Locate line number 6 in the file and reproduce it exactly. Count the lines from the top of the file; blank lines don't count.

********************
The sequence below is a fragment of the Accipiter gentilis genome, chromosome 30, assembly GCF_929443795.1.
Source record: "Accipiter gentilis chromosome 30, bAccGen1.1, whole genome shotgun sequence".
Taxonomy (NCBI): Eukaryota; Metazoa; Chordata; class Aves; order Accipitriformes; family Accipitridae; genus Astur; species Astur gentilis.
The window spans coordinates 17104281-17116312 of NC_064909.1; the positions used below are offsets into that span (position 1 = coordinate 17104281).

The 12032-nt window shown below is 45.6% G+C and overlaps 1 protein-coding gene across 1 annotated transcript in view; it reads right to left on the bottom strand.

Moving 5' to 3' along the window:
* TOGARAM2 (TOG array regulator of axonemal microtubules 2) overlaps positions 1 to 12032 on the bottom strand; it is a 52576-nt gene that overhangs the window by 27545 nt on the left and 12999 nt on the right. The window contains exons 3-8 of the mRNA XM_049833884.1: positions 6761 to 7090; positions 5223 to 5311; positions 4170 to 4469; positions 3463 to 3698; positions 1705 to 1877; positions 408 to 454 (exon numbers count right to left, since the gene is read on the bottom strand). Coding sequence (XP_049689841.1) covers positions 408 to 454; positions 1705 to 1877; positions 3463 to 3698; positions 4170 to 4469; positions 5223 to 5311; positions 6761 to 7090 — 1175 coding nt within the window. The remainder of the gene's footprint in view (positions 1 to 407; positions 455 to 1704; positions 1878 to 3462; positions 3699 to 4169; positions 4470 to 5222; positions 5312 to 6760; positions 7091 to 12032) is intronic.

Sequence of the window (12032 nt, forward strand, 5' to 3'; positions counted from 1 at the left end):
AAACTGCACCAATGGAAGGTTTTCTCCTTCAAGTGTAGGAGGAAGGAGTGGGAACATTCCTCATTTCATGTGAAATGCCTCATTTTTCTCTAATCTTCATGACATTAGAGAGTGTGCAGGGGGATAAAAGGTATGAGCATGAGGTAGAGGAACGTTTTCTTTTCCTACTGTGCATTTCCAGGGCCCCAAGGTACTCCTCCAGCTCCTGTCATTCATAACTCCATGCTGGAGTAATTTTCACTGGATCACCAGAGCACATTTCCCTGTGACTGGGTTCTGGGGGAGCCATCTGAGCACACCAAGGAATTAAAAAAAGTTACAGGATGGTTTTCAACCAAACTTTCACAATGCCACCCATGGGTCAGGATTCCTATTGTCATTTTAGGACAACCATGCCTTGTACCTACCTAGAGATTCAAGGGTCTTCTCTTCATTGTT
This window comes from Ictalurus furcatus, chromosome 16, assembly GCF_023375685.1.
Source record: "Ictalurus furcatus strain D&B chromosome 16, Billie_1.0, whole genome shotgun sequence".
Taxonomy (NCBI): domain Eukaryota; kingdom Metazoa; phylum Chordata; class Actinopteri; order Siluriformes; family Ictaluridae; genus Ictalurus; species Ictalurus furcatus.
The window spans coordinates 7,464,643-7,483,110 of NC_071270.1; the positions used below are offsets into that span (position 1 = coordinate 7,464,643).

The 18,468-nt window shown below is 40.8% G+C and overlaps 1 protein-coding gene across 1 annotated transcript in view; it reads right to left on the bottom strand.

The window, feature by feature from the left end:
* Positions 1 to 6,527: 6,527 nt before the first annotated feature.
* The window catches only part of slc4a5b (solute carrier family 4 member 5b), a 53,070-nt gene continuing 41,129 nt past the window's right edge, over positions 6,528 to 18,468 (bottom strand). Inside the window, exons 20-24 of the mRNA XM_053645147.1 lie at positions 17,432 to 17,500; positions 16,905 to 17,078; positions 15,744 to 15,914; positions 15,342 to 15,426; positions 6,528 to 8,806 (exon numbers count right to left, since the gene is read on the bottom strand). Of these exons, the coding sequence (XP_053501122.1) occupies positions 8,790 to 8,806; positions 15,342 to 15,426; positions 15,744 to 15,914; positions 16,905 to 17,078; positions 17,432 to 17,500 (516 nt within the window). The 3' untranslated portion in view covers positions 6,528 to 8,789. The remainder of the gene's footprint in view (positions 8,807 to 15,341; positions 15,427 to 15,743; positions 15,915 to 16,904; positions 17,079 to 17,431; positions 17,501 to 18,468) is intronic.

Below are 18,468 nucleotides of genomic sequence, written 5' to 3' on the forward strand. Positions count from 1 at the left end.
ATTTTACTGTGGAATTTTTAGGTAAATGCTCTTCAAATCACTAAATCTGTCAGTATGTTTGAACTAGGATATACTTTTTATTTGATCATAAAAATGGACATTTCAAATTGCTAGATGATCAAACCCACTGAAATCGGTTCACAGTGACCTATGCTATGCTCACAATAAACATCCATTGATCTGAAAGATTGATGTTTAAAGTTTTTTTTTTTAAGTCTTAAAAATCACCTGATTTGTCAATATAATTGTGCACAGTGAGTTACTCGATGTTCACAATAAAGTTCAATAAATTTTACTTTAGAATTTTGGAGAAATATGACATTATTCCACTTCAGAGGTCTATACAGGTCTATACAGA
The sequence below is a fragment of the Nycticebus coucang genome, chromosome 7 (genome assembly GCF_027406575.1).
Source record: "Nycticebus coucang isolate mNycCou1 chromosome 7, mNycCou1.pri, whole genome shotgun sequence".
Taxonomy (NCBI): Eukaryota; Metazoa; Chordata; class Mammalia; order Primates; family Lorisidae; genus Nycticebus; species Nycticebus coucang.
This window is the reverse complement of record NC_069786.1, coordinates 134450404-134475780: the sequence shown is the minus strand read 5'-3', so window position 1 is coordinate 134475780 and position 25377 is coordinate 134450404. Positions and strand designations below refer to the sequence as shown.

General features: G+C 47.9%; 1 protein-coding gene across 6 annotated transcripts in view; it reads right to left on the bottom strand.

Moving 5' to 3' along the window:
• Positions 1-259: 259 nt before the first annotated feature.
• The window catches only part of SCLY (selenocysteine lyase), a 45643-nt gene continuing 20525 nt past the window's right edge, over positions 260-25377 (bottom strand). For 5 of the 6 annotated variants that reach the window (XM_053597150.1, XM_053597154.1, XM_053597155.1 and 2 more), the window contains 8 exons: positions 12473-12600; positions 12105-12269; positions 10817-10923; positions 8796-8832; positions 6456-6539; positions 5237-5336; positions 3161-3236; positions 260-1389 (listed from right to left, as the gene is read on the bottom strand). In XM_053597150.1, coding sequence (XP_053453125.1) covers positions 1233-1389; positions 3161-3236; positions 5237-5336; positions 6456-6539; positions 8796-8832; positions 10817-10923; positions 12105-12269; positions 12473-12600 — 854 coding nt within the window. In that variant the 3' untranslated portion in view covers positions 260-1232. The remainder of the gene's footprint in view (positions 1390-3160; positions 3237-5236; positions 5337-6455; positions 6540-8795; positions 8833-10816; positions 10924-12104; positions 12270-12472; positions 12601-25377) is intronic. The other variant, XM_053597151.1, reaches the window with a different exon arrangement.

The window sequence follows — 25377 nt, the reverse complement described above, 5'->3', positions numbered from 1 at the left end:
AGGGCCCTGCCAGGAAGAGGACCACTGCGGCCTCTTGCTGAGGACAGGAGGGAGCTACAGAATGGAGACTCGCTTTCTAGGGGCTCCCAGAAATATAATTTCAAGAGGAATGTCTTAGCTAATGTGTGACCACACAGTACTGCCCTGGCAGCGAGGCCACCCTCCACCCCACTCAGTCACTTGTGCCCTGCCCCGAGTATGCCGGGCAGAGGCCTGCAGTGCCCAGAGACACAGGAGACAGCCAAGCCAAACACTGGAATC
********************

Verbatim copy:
Moving 5' to 3' along the window: